I’m usually not into mainstream rap, but when I saw Trippie Redd’s A Love Letter To You 4 chart at #1, I had to check it out. The intricate and oddly beautiful cover art was eye-catching considering it was uncommon for a rapper to be sporting purple glitter tears and water droplets on their face. I just knew there was going to be something different about this one.
A Love Letter To You 4 has a variety of songs that range from him singing about his broken heart, rapping about how he doesn’t need love, and just going ham with hard hitting features like DaBaby, Tory Lanez, and Juice WRLD. He shows his versatility and vulnerability with this project by truly creating what he wanted to and saying a big FU to anyone who has something to say about it. It created a connection with him as a listener, because it was very clear that he made these songs for himself. He had feelings and thoughts that he needed to cope with, talk about, and acknowledge through these songs.
Trippie Redd has never been afraid to show his pain or hurt through his music which is really progressive in these times of extreme toxic masculinity. In this project, he doesn’t fold back on this with the first track, “Leray” being a spoken word piece expressing his feelings towards his ex-girlfriend. He went through a very public breakup with Coi Leray and went through a back and forth on social media as she posted photos with other rappers. The rapper also deals with depression and frustration from losing close loved ones like XXXtenacion, his older brother, and recently Juice WRLD which he is very vocal about in his music and on social media. Phoebe Fisher ‘21 responded, “Trippie Redd is very emotional in his music and it’s really powerful.” Trippie Redd is a normal person that experiences heartbreak and sadness which is the main takeaway from A Love Letter To You 4. It’s complex and it may be an acquired taste for some people. Marisa Kole ‘20 loved the album and expressed, “6 Kiss is my favorite song. It’s super depressing but it’s really about real life.”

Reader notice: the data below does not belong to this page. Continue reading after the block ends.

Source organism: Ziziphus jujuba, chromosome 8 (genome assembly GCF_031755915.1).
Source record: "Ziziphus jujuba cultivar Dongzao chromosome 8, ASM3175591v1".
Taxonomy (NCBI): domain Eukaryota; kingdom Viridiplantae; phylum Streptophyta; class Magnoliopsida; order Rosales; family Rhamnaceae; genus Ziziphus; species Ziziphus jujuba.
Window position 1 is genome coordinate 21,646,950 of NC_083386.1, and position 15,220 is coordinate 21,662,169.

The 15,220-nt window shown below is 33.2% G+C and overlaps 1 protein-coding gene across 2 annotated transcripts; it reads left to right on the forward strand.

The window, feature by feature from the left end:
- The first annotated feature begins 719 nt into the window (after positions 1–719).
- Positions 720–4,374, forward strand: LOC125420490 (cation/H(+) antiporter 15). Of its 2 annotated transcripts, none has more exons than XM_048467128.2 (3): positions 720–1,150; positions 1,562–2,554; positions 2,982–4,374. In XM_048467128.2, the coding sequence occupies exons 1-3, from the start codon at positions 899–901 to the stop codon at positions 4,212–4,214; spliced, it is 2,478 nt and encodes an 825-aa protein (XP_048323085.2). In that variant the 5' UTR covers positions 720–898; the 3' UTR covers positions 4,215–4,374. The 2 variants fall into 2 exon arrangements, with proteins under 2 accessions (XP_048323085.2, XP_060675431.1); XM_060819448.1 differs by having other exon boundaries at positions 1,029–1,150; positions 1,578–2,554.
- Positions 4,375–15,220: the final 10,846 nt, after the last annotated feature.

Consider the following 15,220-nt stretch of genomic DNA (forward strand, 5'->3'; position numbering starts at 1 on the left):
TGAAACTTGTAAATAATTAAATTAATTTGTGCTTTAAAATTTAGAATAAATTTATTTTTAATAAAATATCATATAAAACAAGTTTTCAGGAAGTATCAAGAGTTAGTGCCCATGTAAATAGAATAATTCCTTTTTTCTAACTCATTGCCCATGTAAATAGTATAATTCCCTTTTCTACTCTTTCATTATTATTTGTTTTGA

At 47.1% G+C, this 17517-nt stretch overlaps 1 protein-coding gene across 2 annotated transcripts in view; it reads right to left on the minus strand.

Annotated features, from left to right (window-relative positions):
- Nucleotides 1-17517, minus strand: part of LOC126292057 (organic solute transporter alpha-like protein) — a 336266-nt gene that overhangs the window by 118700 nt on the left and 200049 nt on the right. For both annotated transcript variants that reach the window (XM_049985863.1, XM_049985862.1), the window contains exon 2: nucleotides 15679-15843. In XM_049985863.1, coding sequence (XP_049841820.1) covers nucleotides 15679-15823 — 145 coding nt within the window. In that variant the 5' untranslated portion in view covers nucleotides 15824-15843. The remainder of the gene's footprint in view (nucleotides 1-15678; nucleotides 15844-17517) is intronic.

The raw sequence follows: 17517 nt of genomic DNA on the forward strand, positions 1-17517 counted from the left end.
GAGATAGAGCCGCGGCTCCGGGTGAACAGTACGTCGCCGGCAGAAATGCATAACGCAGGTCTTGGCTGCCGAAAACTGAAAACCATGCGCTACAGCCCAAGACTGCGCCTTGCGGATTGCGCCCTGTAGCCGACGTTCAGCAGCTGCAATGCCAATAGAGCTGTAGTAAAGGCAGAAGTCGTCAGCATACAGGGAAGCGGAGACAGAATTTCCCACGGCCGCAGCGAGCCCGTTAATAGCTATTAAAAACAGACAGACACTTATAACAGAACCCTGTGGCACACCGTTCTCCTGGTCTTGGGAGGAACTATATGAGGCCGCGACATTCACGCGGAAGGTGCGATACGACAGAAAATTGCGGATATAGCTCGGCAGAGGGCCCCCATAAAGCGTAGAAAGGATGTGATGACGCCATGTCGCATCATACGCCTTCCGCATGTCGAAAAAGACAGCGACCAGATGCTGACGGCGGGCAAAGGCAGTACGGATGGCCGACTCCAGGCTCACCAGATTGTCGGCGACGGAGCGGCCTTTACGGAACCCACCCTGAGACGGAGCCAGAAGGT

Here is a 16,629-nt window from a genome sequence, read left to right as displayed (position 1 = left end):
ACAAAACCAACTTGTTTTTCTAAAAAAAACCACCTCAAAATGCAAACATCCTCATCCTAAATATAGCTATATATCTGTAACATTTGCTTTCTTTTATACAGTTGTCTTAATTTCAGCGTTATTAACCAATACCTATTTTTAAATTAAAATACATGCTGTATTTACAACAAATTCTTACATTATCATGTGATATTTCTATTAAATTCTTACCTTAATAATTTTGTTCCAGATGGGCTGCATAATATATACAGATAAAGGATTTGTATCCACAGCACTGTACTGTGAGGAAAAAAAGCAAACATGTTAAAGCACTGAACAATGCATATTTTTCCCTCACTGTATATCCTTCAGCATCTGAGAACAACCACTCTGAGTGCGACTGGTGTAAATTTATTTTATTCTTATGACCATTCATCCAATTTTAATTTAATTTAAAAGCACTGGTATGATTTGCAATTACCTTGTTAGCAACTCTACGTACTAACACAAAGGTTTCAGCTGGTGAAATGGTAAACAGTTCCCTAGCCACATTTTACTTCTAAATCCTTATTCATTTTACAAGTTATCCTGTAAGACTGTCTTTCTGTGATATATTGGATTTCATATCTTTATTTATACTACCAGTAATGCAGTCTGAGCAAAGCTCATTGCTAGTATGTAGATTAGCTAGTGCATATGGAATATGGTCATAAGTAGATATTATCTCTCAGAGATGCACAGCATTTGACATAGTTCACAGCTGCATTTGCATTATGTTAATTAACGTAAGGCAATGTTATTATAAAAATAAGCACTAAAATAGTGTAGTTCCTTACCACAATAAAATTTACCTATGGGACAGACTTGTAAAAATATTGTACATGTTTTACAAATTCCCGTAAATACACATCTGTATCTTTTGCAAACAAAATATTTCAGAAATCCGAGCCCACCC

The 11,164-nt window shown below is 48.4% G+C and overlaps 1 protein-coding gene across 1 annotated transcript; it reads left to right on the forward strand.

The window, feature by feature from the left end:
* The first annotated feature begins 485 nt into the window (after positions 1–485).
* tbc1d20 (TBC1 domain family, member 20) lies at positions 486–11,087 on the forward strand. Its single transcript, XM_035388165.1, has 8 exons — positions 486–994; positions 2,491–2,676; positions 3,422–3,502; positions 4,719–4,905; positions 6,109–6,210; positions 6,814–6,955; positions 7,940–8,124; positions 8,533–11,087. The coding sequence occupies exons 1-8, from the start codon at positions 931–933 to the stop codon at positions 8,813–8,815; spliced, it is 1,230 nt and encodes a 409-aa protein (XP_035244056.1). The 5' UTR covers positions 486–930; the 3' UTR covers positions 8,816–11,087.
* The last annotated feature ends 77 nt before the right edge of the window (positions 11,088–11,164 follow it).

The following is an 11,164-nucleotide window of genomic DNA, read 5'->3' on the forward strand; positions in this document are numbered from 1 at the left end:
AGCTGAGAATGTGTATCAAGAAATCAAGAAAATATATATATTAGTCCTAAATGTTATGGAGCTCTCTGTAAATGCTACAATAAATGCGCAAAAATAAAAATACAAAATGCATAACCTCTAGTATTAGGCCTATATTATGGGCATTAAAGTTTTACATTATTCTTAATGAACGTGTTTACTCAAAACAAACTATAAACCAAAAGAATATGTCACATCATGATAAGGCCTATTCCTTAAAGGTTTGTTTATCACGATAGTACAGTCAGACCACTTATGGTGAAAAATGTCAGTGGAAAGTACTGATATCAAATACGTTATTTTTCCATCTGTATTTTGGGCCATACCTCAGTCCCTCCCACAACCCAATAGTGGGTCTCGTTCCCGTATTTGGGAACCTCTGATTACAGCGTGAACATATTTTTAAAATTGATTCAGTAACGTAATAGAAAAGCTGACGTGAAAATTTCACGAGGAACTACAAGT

I’ve seen Trippie Redd get a lot of hate for this album. According to Variety, the album is “oddly disjointed” and he should pick a path and just stick to it. Lauren Skiba ‘22 explained, “I don’t get this type of music.” In my opinion, it works. I can listen to this entire project on repeat for days, and I really did this for about a week straight with no problem. So check it out, especially if you like experimental rap that incorporates rock and R&B. Trippie Redd has an unconventional sound and approach to music, but there may be something for you on there!